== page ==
The Teacher Strikes and the Fiscal Cap

The teacher strike has a back story that should not be dismissed or ignored. This is much more than two of our larger unions (NZEI and PPTA) flexing their collective muscles just to get a pay rise. As a retired teacher and past member of NZEI's Executive I know how much it takes to push our teachers into strike action, in its 136 year history this has occurred only a handful of times. I recently left teaching myself after over 30 years of service in a range of roles that included special needs and five years as a deputy principal. Lack of resourcing, little government recognition, very long hours (60-70 per week) and stress caused me to pursue political solutions. The steady decay of our world-leading public education system began with the neoliberal Tomorrow's Schools model and culminated with relentless attacks from the last National Government. I listed much that has been inflicted on our education system over the past decade in this widely viewed and circulated  blog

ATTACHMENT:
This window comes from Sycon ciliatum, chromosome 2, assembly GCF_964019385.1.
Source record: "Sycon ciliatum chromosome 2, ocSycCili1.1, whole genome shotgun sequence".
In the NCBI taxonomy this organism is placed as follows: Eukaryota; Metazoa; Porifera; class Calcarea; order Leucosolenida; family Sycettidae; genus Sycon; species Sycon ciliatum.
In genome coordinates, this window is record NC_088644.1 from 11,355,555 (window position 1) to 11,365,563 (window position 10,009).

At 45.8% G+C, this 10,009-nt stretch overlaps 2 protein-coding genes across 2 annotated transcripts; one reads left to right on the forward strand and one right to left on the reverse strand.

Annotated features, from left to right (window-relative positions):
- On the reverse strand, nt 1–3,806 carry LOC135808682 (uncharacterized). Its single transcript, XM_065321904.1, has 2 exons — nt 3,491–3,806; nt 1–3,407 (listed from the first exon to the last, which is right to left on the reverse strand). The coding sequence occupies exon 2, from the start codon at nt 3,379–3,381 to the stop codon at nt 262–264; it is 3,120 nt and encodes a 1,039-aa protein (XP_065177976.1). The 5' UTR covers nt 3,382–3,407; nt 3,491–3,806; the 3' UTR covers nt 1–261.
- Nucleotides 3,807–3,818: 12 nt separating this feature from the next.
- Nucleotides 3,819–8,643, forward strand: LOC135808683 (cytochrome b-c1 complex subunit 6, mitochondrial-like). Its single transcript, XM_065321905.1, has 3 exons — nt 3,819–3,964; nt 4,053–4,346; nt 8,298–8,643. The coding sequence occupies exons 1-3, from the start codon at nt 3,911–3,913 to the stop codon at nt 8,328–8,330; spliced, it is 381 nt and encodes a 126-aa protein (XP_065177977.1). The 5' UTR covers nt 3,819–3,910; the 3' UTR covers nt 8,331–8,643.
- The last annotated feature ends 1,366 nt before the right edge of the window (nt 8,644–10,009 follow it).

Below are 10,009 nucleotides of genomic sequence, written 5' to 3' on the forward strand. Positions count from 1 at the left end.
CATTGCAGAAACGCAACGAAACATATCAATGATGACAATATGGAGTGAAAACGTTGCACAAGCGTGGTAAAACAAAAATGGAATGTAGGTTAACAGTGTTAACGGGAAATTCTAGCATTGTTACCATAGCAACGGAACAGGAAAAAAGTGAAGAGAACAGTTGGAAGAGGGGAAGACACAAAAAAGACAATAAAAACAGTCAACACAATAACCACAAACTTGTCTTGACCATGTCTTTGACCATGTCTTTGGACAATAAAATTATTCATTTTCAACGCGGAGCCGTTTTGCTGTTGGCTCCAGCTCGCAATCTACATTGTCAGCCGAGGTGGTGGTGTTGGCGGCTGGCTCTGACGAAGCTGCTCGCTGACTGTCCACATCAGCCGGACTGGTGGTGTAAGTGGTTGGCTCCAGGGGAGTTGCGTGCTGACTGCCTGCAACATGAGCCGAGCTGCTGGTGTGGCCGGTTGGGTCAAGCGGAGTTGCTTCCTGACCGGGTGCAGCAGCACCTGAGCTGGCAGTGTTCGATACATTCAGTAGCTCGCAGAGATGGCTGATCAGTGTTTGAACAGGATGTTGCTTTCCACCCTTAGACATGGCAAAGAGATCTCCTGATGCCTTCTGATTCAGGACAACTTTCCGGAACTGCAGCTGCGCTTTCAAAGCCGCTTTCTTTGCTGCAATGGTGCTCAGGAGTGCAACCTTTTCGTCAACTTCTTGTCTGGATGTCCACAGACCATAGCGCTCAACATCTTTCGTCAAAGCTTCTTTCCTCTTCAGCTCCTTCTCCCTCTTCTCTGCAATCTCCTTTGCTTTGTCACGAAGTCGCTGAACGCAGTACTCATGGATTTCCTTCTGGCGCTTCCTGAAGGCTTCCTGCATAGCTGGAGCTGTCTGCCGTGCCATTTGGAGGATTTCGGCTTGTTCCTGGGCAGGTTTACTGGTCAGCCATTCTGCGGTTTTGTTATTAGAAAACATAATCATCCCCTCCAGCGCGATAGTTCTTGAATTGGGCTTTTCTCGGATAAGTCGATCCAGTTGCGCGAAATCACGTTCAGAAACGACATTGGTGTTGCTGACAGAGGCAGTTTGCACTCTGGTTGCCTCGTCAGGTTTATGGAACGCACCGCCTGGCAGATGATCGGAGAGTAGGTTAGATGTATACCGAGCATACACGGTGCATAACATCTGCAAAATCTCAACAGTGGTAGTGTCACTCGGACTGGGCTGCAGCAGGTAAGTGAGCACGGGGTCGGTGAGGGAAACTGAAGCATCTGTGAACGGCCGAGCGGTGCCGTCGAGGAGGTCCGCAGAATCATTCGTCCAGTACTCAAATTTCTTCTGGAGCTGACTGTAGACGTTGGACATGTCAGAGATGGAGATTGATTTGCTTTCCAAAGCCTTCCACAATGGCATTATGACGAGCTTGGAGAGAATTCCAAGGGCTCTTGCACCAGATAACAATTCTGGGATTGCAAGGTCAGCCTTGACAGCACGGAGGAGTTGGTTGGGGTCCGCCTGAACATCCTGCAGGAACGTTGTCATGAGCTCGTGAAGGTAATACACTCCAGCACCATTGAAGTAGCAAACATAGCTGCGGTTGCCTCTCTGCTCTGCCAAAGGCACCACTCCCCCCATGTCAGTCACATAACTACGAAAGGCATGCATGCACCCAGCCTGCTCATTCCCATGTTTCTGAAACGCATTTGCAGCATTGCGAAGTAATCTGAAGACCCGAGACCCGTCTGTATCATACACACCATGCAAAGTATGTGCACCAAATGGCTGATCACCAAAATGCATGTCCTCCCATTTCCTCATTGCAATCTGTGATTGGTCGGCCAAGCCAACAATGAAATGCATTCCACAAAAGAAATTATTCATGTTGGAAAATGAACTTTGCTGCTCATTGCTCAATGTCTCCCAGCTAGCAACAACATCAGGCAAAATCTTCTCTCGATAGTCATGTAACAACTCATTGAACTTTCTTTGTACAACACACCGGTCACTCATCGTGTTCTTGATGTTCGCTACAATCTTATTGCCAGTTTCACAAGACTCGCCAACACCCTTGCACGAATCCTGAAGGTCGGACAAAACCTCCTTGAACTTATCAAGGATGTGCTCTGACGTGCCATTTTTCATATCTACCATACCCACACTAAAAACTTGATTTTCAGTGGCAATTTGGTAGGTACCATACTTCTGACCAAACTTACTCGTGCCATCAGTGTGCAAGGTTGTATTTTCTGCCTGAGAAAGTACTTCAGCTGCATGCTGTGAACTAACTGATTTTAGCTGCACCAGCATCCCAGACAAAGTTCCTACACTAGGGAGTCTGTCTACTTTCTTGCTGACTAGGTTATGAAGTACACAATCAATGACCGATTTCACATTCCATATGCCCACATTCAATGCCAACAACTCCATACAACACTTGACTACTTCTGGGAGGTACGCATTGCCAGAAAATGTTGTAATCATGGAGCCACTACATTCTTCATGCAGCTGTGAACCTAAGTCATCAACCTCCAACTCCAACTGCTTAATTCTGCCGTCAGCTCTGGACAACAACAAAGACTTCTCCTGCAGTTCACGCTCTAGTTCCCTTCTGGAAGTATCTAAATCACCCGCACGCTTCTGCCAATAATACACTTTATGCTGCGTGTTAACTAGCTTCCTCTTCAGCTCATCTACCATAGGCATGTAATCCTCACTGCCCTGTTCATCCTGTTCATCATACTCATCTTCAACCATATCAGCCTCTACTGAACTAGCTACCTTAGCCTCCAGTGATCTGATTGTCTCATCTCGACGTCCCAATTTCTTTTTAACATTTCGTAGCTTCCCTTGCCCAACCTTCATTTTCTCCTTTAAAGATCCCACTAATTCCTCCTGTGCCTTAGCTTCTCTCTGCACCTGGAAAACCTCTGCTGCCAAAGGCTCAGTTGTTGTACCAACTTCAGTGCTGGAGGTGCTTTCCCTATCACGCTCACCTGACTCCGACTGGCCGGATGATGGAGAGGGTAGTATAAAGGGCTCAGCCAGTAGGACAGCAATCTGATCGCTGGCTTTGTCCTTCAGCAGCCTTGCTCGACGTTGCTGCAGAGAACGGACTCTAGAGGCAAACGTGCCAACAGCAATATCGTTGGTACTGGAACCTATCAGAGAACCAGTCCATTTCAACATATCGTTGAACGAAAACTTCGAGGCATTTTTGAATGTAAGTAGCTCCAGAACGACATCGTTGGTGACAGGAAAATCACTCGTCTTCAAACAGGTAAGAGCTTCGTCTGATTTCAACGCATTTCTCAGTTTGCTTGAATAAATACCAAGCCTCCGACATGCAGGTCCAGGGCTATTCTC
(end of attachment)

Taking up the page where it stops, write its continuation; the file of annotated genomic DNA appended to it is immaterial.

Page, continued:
Highway to Hell!

(fire, California) Some time ago Jeanette Fitzsimons described our action on climate change like a car driving rapidly to a precipice while the occupants argue about whether they should maybe change down a gear. If we are to continue with this analogy I would say that the cliff edge is now very visible, the car is still in top gear and we have only a slight chance of stopping in time if we hit the brakes now. named itself after the parts per million of carbon in the atmosphere that was considered a safe level. At the time the organisation was formed in 2008 that level had not been reached, but five years later we passed 400 ppm . It's not as though we haven't had ample warning, there has been scientific consensus for decades and even Margaret Thatcher was making speeches on climate change thirty years ago. The evidence of rapid climate change is constantly in our faces. We are globally experiencing extreme weather events on a far more regular basis and t he